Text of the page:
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Matthew Rhodes discusses Energy Innovation Zones – Creating Opportunities for Business in Greater Birmingham and Solihull

The global market for energy technologies and services is worth over £2 trillion a year, and it’s awash with opportunities for innovative and entrepreneurial engineering and manufacturing businesses. This is because it’s a market that’s changing rapidly, driven by global responses to climate change.

This should be an ideal market for businesses based in GBSLEP: not only does it play to our traditional strengths, we also have a ready local market – the citizens and businesses of the West Midlands alone spend over £8bn a year on energy.

However, despite its commercial attractiveness, entering the energy market can appear daunting to many companies. This is because retail energy in the UK is dominated by a small number of very large companies (British Gas, EON, SEE etc) and a lot of the market rules are very complex. Innovators and entrepreneurs typically find their activities either limited to small-scale innovation around the edges, with ‘early-adopter’ customers willing to take a few risks or operate at the edge of the rules; or more often find commercial success provided they limit their ambitions to niche markets like commercial customers. This ultimately constrains growth and fails to make the best of the enterprises and innovation we have in the region.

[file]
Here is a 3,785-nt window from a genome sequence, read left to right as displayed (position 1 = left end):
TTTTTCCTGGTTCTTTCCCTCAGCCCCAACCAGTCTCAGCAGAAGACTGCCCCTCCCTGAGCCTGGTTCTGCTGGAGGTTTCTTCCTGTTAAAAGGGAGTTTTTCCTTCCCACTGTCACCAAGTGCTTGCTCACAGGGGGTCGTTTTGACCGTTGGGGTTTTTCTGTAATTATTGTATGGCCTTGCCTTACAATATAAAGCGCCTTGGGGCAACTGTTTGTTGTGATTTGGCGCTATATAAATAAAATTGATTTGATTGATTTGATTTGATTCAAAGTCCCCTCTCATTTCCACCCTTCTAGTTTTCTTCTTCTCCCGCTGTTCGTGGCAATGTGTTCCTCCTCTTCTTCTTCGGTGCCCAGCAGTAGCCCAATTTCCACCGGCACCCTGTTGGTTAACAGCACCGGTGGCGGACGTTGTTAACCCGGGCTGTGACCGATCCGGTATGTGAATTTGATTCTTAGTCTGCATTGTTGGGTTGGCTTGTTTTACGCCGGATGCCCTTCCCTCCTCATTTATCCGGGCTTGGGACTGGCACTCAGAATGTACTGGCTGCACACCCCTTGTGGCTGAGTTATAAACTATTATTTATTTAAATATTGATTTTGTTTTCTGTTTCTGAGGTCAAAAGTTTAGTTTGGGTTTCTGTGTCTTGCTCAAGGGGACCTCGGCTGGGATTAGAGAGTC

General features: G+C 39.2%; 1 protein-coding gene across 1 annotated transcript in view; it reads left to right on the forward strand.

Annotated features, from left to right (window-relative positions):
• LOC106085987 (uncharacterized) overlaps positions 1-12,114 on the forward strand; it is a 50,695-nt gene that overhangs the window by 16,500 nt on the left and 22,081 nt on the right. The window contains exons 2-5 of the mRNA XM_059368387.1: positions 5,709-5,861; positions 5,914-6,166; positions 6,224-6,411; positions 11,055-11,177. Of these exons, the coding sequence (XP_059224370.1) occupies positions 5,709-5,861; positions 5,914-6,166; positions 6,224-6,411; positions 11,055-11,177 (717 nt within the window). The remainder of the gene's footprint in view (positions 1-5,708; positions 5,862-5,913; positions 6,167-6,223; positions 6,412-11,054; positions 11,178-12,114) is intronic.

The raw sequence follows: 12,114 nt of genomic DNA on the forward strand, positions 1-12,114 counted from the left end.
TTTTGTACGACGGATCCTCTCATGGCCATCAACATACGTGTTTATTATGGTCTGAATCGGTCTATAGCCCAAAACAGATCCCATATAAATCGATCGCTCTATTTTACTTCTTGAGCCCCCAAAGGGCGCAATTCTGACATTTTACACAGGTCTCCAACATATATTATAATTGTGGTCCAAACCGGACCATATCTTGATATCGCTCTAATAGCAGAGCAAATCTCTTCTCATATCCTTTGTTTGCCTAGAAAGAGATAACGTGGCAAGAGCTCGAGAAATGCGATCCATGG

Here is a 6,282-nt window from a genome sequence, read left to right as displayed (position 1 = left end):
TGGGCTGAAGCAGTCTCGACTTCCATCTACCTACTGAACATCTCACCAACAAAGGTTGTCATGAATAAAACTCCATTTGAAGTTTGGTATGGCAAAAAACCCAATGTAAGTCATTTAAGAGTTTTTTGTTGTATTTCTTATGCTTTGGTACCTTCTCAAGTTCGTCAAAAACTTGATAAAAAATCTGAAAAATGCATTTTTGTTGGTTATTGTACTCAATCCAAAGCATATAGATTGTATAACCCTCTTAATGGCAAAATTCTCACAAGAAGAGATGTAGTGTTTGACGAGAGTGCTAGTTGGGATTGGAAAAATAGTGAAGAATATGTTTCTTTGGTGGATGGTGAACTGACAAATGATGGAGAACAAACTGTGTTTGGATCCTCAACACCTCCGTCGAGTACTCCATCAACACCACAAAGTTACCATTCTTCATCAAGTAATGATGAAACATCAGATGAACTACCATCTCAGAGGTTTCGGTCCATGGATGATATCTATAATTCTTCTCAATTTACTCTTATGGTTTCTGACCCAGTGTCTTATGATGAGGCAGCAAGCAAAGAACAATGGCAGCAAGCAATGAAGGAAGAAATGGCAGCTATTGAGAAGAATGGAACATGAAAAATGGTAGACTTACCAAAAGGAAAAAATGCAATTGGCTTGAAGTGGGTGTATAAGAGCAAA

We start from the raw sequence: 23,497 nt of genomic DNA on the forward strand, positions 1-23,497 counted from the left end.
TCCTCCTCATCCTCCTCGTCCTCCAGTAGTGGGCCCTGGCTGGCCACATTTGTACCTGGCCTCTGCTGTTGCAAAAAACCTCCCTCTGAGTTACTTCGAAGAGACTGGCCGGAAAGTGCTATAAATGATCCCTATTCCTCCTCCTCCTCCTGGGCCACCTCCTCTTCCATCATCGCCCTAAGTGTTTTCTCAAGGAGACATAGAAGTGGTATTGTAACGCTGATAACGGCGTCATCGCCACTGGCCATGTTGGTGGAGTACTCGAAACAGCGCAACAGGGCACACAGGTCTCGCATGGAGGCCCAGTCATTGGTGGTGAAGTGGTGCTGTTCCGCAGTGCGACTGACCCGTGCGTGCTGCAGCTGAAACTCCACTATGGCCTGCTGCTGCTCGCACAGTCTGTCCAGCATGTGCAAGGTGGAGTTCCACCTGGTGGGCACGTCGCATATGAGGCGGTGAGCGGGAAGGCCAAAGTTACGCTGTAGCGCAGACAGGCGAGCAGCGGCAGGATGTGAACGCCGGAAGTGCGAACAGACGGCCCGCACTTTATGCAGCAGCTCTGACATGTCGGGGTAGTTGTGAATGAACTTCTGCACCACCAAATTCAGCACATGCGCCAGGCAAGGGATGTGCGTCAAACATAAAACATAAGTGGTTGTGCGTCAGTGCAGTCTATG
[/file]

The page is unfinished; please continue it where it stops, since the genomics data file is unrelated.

Energy Innovation Zones (EIZ) are an approach being developed by the LEP to overcome this constraint (which holds back both economic growth and attempts to accelerate efforts to tackle climate change). The idea is that large parts of Birmingham and Solihull might be identified as special zones for deployment of new approaches to supplying clean energy. This will make it much easier for existing businesses to enter the market and attract jobs and investment to our region.

With government permission and the agreement of local voters local authorities would be able to flex energy market rules to make it easier to deploy local energy solutions which worked for them. Examples might be electric vehicle charging infrastructure where an area has a clean air problem and wants to encourage more low emission vehicles; more efficient local heat supplies where there are hotspots of fuel poverty or energy intense manufacturing which could get competitive advantages from cheaper energy; or battery storage which increases local resilience and reduces reliance on national electricity networks.

Initial pilot zones are being looked at in Solihull, particularly around the airport and NEC and in the town centre (where an innovative district heat pump project is already under development) and also on the Eastside of Birmingham, including Tyseley Energy Park, which aims to become a hothouse for innovators and entrepreneurs, backed by the University of Birmingham and national Energy Systems Catapult, which is based here.

The LEP is also now leading a national project, backed by the Department of Business, Energy and Industrial Strategy, to roll this idea out nationwide, working with Cornwall, Coventry and the WMCA.

By Matthew Rhodes, Board Director for Stimulating Innovation at the Greater Birmingham and Solihull Local Enterprise Partnership